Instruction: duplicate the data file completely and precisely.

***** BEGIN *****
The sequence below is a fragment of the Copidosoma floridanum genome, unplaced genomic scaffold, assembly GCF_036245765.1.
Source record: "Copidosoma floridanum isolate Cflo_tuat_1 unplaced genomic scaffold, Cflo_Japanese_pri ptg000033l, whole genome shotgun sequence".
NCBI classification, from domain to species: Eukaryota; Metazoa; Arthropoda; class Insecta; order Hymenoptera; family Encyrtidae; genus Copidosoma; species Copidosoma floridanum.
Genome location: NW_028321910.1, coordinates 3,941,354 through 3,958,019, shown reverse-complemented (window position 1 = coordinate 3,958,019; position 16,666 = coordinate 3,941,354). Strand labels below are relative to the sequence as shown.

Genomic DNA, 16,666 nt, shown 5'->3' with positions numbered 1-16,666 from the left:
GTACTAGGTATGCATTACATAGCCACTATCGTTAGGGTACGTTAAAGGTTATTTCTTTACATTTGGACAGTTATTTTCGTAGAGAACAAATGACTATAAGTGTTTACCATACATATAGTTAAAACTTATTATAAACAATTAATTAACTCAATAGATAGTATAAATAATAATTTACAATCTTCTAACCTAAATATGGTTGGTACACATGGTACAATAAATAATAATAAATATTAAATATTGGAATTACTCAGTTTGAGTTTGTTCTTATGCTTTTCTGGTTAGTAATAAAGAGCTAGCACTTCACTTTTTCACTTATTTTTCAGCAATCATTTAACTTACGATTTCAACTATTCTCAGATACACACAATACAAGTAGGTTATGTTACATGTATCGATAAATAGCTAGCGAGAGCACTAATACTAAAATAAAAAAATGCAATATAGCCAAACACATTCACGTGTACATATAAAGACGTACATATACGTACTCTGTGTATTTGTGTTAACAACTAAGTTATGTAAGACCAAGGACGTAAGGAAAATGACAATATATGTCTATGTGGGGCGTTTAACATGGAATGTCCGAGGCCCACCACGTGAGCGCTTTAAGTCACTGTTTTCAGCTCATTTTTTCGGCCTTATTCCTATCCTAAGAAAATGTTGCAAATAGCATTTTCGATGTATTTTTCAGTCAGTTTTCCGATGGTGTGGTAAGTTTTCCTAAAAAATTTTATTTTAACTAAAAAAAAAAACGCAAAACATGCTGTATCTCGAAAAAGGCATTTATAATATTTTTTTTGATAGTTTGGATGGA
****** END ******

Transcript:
The sequence below is a fragment of the Copidosoma floridanum genome, unplaced genomic scaffold, assembly GCF_036245765.1.
Source record: "Copidosoma floridanum isolate Cflo_tuat_1 unplaced genomic scaffold, Cflo_Japanese_pri ptg000033l, whole genome shotgun sequence".
NCBI classification, from domain to species: Eukaryota; Metazoa; Arthropoda; class Insecta; order Hymenoptera; family Encyrtidae; genus Copidosoma; species Copidosoma floridanum.
Genome location: NW_028321910.1, coordinates 3,941,354 through 3,958,019, shown reverse-complemented (window position 1 = coordinate 3,958,019; position 16,666 = coordinate 3,941,354). Strand labels below are relative to the sequence as shown.

Genomic DNA, 16,666 nt, shown 5'->3' with positions numbered 1-16,666 from the left:
GTACTAGGTATGCATTACATAGCCACTATCGTTAGGGTACGTTAAAGGTTATTTCTTTACATTTGGACAGTTATTTTCGTAGAGAACAAATGACTATAAGTGTTTACCATACATATAGTTAAAACTTATTATAAACAATTAATTAACTCAATAGATAGTATAAATAATAATTTACAATCTTCTAACCTAAATATGGTTGGTACACATGGTACAATAAATAATAATAAATATTAAATATTGGAATTACTCAGTTTGAGTTTGTTCTTATGCTTTTCTGGTTAGTAATAAAGAGCTAGCACTTCACTTTTTCACTTATTTTTCAGCAATCATTTAACTTACGATTTCAACTATTCTCAGATACACACAATACAAGTAGGTTATGTTACATGTATCGATAAATAGCTAGCGAGAGCACTAATACTAAAATAAAAAAATGCAATATAGCCAAACACATTCACGTGTACATATAAAGACGTACATATACGTACTCTGTGTATTTGTGTTAACAACTAAGTTATGTAAGACCAAGGACGTAAGGAAAATGACAATATATGTCTATGTGGGGCGTTTAACATGGAATGTCCGAGGCCCACCACGTGAGCGCTTTAAGTCACTGTTTTCAGCTCATTTTTTCGGCCTTATTCCTATCCTAAGAAAATGTTGCAAATAGCATTTTCGATGTATTTTTCAGTCAGTTTTCCGATGGTGTGGTAAGTTTTCCTAAAAAATTTTATTTTAACTAAAAAAAAAAACGCAAAACATGCTGTATCTCGAAAAAGGCATTTATAATATTTTTTTTGATAGTTTGGATGGA